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March 18, 2017

Should Christians Support School Choice?

With Betsy DeVos heading the Department of Education, the issue of school choice has taken center stage.  Some say Christians should oppose school choice because it will weaken the public schools.  Others say Christians should support it because it enables parents to escape the indoctrination offered in public schools. This Saturday on Up For Debate, Julie Roys will explore the issue with EdChoice Friedman Fellow Greg Forster, who supports school choice and All Our Children Founder Lallie Lloyd, who opposes it.

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IN THIS EPISODE

Greg Forster
Greg Forster

Greg Forster

Greg Forster, Ph.D. serves as the director of the Oikonomia Network at the Center for Transformational Churches at Trinity International University. He has a Ph.D. with distinction in political philosophy from Yale University. He is the author of six books, most recently Joy for the World: How Christianity Lost Its Cultural Influence and Can Begin Rebuilding It (2014), and the co-editor of three books. He is a senior fellow at the Friedman Foundation for Educational Choice; has published numerous articles in scholarly and popular periodicals; speaks at large conferences like the Gospel Coalition and Jubilee; edits the group blog Hang Together; and contributes regularly to other online outlets. His primary scholarly interest is studying how the structures of culture and civilization (family, work, education, business, politics, etc.) respond to the challenge of the gospel and the ambiguous tensions of religious freedom, in order to equip the church to be good citizens of both the Kingdom of God and our human communities.

Lallie Lloyd
Lallie Lloyd

Lallie Lloyd

Lallie Lloyd worked for education justice in philanthropy and consulting for twenty years before founding the All Our Children network, a partnership between congregations and public schools. She is a lay leader in The Episcopal Church, a former deputy to General Convention, and has served on policy and ministry commissions at the local, diocesan, and wider church levels. Lallie graduated from Yale College, the Wharton School, and Episcopal Divinity School, where she received the Hall Prize for outstanding peace and justice work. Lallie has three adult children and lives on Cape Cod with her husband.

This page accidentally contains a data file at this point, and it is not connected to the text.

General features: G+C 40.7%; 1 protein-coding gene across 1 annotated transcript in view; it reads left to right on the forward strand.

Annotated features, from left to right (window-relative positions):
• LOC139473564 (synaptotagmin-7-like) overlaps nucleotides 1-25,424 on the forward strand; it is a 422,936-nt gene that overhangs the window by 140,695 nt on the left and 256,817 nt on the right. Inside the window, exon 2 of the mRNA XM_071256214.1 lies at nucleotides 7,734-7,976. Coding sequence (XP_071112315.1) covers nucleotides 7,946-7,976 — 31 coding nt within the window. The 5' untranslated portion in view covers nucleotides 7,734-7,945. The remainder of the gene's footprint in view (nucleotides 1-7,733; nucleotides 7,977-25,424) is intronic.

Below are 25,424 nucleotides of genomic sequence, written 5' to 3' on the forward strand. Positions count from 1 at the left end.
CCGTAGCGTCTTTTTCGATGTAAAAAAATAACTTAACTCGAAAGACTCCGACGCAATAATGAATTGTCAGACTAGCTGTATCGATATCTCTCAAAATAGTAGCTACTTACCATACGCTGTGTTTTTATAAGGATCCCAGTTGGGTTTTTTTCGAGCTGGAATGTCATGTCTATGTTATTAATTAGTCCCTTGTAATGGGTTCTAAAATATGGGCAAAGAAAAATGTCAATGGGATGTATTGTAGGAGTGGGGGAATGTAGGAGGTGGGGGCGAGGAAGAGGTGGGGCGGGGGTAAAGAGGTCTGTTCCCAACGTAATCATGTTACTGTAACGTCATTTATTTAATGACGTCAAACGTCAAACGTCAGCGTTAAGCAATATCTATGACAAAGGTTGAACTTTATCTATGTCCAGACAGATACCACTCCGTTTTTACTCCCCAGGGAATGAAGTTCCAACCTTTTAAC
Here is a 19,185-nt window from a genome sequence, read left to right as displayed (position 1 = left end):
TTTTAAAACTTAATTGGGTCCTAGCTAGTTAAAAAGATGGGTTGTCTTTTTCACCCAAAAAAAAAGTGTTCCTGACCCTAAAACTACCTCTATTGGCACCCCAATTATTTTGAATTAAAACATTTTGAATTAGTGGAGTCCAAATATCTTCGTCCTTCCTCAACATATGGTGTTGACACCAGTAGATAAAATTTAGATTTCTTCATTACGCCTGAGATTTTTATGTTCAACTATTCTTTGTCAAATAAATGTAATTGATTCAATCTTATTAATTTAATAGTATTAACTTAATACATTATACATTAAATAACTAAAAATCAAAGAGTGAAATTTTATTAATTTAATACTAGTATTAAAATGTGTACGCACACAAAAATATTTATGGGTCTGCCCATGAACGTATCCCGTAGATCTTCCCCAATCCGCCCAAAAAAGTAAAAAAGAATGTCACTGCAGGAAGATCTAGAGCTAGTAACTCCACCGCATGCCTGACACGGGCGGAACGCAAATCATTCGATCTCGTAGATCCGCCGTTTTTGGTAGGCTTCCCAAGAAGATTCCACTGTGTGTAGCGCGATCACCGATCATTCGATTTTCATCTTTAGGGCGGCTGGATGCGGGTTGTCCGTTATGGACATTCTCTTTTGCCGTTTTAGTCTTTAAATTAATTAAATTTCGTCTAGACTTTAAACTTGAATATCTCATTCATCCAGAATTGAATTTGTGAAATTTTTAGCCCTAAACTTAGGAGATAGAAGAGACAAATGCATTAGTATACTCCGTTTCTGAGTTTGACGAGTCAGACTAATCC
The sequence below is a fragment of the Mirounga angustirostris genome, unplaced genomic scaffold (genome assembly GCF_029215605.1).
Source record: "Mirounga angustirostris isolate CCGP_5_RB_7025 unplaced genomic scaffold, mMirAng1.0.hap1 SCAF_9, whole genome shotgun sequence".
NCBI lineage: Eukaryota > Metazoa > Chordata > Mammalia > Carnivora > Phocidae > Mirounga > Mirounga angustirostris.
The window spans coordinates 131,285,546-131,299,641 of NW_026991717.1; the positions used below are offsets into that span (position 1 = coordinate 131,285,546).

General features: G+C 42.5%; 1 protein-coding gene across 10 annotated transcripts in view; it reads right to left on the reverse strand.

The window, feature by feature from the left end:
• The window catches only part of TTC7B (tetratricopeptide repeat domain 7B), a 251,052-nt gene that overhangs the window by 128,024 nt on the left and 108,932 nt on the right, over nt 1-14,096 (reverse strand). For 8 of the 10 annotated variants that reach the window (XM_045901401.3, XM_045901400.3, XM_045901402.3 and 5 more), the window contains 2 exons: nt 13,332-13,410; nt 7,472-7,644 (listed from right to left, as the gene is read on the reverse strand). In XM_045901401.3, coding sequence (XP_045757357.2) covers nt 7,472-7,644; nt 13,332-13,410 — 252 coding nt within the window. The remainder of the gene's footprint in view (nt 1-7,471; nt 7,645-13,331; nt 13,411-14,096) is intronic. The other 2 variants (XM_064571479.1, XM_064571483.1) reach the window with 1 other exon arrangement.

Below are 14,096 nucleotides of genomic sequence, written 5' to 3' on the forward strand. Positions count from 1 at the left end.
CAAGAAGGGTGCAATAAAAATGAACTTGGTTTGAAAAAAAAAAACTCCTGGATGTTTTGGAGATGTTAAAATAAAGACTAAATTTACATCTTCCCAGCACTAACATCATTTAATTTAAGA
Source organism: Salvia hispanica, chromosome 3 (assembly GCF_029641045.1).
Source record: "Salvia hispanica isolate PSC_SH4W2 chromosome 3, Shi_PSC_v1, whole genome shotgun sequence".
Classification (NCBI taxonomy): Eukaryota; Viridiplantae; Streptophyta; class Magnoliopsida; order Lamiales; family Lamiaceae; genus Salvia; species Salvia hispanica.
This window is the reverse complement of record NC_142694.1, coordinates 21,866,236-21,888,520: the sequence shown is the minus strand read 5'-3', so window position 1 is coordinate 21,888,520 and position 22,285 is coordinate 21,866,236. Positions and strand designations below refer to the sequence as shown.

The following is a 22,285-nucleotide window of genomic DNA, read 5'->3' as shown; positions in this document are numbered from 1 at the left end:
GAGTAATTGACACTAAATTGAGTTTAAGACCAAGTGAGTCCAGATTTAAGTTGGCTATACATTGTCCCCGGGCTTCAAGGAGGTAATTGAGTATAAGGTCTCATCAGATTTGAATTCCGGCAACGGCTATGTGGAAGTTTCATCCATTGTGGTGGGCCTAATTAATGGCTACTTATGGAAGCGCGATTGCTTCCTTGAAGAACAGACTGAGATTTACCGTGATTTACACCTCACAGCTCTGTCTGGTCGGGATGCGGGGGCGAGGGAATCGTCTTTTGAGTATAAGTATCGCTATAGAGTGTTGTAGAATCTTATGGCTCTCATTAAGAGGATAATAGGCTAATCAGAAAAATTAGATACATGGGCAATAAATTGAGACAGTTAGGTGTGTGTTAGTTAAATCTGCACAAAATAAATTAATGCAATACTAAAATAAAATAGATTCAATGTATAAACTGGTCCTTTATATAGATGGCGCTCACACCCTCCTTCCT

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Julie Roys

Julie Roys has become a trusted voice on the Moody Radio Network, earning an audience through her reasoned and biblical discernment of difficult cultural issues.  Since 2012, Julie has been hosting Up For Debate , a show that initially launched on WMBI in Chicago, but now airs on about 150 stations nationwide.  Julie also is a sought-after speaker and blogger and has written articles for WORLD Magazine, Christian Post, Boundless, Good News Magazine, and the Council on Biblical Manhood and Womanhood Family Channel. Julie came to Moody Radio in 2007, after taking a 13-year hiatus from broadcasting to raise her children and serve in youth ministry. Prior to that, Julie worked as a TV news reporter for a CBS affiliate in Indiana and as a newswriter for WGN-TV and Fox News in Chicago.  She holds a bachelor's degree in history from Wheaton College in Wheaton, IL, and a master's degree in broadcast journalism from Northwestern University in Evanston, IL. Julie and her husband, Neal, live in the Chicago suburbs and have three children.

Up for Debate

Many issues are not debatable within orthodox Christianity—the virgin birth, the veracity of the Scripture, the bodily resurrection of Christ. However, some issues are. For example: Can a Christian join the military and support a war? Should Christians advocate for environmental causes? Is it okay to use in-vitro fertilization? Up For Debate seeks to equip believers to discern these debatable matters by engaging biblically with people holding diverse opinions. Each week, host Julie Roys invites two guests onto the one-hour program to defend opposing views. She also encourages listeners to call in and add their comments and questions. The views expressed on Up For Debate do not always represent those of Moody Bible Institute. However, Moody wholeheartedly affirms the means the show uses to evaluate these views. Like the Bereans mentioned in Acts, Julie and her guests examine the Scriptures, seeking which positions most closely align with God’s Word. By doing so, Up For Debate develops in listeners what British essayist Samuel Johnson termed “expert discernment”—the ability “to tell the good from the bad” and “the genuine from the counterfeit.”